The question of how to serve justice, facilitate peaceful transitions and empower victims of past large-scale abuses is about as old as the field of transitional justice itself. Increasingly, academics and practitioners are turning to participatory approaches as a promising way to make advances regarding these issues. An oft-cited benefit of victim participation in TJ processes is that it allegedly increases the legitimacy of these processes by rendering them more locally relevant, and that it empowers participants.
However, little is known about how to organize this participation in practice or under which conditions alleged benefits (for individual victims-participants or for society at large) are likely to materialize. As a result, participation is often organized in an 'add-victims-and-stir' way, with little critical reflection about potential unforeseen or long-term effects. Because TJ processes often face significant practical, financial and political constraints, it is crucial to better understand how participatory approaches can be developed in ways that contribute to a positive and lasting legacy.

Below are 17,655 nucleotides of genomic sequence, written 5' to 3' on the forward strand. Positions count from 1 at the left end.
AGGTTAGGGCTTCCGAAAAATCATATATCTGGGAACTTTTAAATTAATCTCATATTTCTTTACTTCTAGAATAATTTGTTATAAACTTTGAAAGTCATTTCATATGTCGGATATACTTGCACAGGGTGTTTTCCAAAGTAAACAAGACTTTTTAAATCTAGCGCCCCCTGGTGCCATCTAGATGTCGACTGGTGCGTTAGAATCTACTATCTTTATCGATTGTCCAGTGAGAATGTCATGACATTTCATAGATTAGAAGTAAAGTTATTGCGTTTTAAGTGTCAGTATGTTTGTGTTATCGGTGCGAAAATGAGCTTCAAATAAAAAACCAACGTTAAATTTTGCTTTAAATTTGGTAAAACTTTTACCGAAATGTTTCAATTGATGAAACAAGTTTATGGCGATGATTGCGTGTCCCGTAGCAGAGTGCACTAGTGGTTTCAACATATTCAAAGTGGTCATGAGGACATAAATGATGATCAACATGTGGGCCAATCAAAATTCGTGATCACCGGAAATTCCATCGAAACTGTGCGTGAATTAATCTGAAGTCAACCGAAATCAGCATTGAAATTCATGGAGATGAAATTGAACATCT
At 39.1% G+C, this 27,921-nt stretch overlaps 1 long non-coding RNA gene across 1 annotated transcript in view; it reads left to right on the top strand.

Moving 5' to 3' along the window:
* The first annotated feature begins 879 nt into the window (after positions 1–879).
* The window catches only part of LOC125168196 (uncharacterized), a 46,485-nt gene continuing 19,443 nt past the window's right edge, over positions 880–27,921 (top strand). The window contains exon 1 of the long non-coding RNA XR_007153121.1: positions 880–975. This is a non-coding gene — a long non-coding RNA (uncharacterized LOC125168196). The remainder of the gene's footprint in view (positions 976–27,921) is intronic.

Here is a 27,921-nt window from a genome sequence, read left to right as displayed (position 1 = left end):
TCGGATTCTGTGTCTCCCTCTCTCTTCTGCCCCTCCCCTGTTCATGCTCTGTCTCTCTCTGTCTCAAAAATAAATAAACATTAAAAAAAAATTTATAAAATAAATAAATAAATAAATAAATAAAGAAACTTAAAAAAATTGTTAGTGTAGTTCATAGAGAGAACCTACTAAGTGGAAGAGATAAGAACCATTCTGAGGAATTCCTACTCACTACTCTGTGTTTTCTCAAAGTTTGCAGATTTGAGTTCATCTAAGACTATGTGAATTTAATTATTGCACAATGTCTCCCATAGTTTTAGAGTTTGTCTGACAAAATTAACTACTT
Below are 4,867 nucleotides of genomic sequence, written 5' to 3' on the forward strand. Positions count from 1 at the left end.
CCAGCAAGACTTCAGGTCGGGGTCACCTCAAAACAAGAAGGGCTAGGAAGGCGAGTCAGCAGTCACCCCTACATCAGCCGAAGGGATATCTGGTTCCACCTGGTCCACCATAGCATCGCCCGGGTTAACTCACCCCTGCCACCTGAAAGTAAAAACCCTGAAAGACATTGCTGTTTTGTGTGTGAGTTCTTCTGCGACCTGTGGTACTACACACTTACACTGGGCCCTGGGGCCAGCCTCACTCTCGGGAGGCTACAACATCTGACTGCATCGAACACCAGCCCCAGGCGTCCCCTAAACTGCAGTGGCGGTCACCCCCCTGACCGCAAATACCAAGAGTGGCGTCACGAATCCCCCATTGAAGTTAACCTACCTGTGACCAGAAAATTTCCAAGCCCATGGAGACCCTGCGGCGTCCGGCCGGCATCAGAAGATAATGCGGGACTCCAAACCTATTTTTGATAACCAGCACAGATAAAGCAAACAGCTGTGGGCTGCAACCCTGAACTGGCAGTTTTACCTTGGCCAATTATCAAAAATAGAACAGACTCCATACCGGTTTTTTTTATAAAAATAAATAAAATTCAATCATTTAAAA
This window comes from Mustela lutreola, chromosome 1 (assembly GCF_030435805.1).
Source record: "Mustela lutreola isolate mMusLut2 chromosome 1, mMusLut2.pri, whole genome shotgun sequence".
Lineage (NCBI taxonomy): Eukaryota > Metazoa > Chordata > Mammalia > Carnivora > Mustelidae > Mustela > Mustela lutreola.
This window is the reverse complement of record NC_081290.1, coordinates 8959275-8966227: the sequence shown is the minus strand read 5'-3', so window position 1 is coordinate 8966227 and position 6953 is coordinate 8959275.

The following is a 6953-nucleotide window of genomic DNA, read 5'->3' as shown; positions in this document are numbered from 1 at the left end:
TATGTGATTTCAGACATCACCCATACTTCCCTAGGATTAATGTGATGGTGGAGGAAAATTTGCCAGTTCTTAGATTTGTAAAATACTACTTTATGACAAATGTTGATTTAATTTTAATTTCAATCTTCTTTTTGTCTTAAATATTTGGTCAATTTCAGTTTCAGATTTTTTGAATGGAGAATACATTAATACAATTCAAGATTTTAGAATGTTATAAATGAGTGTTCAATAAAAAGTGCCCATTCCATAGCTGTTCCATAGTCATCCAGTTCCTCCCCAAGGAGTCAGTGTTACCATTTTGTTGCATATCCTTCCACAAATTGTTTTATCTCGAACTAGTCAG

In a new research project, Tine Destrooper sets out to conduct a systematic analysis of the scope, nature, modalities and role of victim participation in transitional justice processes, to study empirically and comparatively how participation shapes victims' experience and understandings of justice and their rights, and to develop a critical victimology framework and establish how this framework can be used to conceptualize victim participation in ways that contribute to TJ's goal of engendering just, stable and secure societies.
Tine Destrooper is the director of the Flemish Peace Institute and an associate professor at Ghent University. Previously she was the managing director of, and a Scholar in Residence at, the Center for Human rights and Global Justice at NYU’s School of Law and a fellow at the Wissenschaft-Kolleg, Berlin. Earlier, she also worked as a postdoctoral researcher with the Law and Development research group at the University of Antwerp and at the Center for Governance and Global Affairs at the University of Leiden. She obtained her PhD at the European University Institute, Florence, where she studied the relationship between armed conflict, social movements, and gender. She holds a master’s degree in Conflict, Security and Development from University College London and an undergraduate degree from the University of Leuven. She worked for several government agencies in Belgium, as well as for the United Nations High Commissioner for Refugees. Her work has been published in, among others, Human Rights Quarterly, the Journal of Human Rights Practice, and Development in Practice.